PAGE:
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There's never a bad time to visit the Galápagos. The peak season lasts from mid-June through early September and from mid-December through mid-January. It's almost impossible to find a last-minute deal at these times. The national park limits the number of visitors to each island and coordinates each ship's itinerary, so the Galápagos will never feel like Disney World. But if you visit in the summer, you are less likely to feel a sense of solitude and isolation. Below is a brief summary of the seasons to help you decide what time of year is best for you.

December Through May -- During these months, the water and the air are warmer, but this is the rainy season. It drizzles almost daily for a short period of time. Ironically, this is also the sunniest time of year. The end of December through the beginning of January is still the high season, so expect more crowds than during the rest of the year.

Because the water is warmer at this time, swimming and snorkeling are more enticing. On the flip side, there aren't as many fish to see as there are later in the year. This is the breeding season for land birds, so it's a good time to watch some unusual mating rituals. If you're into turtles, this is when you want to be here; you can watch sea turtles nesting on the beach, and March through May, you can often see land tortoises searching for mates around the lowland areas of the islands. Sea lions also mate in the rainy season -- it's entertaining to watch as the males fight for the females. Around March and April, you'll see the adorable newborn pups crawling around the islands.

In February, March, and April, as the rains dissipate, flowers start to blossom and the islands are awash in bright colors. Another benefit of traveling to the Galápagos at this time of year: The ocean is much calmer, so you'll have less chance of getting seasick.

June Through November -- June through November, the Humboldt Current makes it way up to the Galápagos from the southern end of South America. The current brings cold water and cold weather, but it also brings water rich in nutrients and plankton, which attracts fish and birds. During this season there always seem to be clouds in the air, but it rarely rains. It's also quite windy, and the seas tend to be rougher.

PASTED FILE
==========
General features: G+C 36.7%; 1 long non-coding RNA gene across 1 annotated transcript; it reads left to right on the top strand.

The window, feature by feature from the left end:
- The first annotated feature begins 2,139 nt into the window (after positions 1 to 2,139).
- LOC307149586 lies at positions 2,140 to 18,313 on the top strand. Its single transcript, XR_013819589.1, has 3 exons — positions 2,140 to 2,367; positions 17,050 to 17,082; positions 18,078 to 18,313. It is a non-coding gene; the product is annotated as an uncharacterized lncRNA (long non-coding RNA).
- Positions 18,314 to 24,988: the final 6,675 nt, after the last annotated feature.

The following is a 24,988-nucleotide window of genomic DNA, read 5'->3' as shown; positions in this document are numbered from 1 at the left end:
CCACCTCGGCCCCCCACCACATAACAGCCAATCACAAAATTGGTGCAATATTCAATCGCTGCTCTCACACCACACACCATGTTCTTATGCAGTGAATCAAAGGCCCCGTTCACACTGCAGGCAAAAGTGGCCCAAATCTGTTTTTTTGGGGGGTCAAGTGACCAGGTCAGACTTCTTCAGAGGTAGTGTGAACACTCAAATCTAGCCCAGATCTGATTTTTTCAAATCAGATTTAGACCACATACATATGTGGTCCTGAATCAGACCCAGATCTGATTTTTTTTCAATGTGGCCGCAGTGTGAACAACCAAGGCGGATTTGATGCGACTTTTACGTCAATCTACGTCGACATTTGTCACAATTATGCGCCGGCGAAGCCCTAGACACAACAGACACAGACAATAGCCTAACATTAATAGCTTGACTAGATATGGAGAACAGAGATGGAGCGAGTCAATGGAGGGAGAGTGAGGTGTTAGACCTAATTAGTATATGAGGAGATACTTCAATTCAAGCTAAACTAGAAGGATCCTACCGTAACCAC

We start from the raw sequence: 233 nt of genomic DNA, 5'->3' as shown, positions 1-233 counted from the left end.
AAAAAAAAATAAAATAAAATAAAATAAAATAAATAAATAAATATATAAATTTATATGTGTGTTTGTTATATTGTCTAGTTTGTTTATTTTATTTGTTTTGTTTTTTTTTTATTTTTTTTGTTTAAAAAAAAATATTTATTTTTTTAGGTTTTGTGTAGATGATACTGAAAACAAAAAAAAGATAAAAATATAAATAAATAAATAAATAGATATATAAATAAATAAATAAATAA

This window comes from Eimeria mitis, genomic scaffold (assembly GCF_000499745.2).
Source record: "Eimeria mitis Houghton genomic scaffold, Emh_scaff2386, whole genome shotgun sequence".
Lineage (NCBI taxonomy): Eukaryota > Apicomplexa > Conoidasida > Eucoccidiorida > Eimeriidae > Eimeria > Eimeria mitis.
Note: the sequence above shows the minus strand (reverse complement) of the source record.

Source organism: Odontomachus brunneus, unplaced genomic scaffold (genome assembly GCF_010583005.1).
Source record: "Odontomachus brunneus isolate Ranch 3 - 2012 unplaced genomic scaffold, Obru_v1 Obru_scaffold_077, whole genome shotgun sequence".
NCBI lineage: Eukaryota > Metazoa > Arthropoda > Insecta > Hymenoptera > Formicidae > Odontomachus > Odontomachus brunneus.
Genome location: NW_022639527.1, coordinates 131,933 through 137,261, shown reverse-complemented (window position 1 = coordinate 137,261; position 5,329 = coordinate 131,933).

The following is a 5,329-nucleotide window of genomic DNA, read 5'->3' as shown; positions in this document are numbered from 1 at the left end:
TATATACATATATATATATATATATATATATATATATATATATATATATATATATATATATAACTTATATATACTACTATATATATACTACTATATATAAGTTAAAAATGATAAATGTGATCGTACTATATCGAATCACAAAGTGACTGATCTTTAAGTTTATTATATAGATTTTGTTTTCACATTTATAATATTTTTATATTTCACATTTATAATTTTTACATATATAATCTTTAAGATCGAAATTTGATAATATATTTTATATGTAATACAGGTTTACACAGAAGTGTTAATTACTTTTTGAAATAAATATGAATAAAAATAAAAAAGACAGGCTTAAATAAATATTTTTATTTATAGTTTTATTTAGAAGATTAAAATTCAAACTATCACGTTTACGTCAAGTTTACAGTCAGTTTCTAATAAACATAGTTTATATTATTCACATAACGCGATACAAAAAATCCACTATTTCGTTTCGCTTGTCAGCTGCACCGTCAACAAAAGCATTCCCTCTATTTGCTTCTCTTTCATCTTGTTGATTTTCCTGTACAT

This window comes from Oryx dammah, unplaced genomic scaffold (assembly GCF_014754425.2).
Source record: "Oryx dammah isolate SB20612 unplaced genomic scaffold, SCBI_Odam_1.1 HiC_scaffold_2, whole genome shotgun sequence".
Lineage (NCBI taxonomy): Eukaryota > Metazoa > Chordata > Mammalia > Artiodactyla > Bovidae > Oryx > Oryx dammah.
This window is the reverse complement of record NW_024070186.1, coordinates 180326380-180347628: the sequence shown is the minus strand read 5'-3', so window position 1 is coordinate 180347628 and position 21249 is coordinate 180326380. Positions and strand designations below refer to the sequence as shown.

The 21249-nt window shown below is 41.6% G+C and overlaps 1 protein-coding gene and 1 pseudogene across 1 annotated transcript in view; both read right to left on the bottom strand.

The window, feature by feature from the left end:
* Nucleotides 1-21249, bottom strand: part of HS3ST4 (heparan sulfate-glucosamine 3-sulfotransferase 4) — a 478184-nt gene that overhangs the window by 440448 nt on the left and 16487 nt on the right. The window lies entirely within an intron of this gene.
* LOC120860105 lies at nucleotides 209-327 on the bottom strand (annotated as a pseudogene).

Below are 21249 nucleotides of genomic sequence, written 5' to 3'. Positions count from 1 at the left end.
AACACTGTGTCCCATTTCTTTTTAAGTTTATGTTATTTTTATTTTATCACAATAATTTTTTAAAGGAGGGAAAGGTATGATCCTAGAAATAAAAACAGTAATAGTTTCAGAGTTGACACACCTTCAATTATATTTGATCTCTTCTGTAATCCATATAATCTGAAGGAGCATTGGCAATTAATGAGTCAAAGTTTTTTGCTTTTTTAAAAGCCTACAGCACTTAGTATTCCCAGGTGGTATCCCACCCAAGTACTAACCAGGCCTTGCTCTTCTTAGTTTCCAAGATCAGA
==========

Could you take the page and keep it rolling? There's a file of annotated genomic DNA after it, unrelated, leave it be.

Experienced divers claim that this is the best time of year to visit the Galápagos. Unfortunately, to see the wide variety of underwater marine life, you have to brave the cold water. Because there are more fish in the sea at this time of year, there are also more seabirds searching for these fish. Albatrosses arrive on Española in June and stay until December. Penguins also like the cold water and the abundance of fish, so you're more likely to see them here during this season. On Genovesa, the elusive owls mate in June and July, and you have the best chance of spotting one during this time. Blue-footed boobies also mate now, so it won't be difficult to witness their beautiful mating ritual known as the "sky point."

Note: This information was accurate when it was published, but can change without notice. Please be sure to confirm all rates and details directly with the companies in question before planning your trip.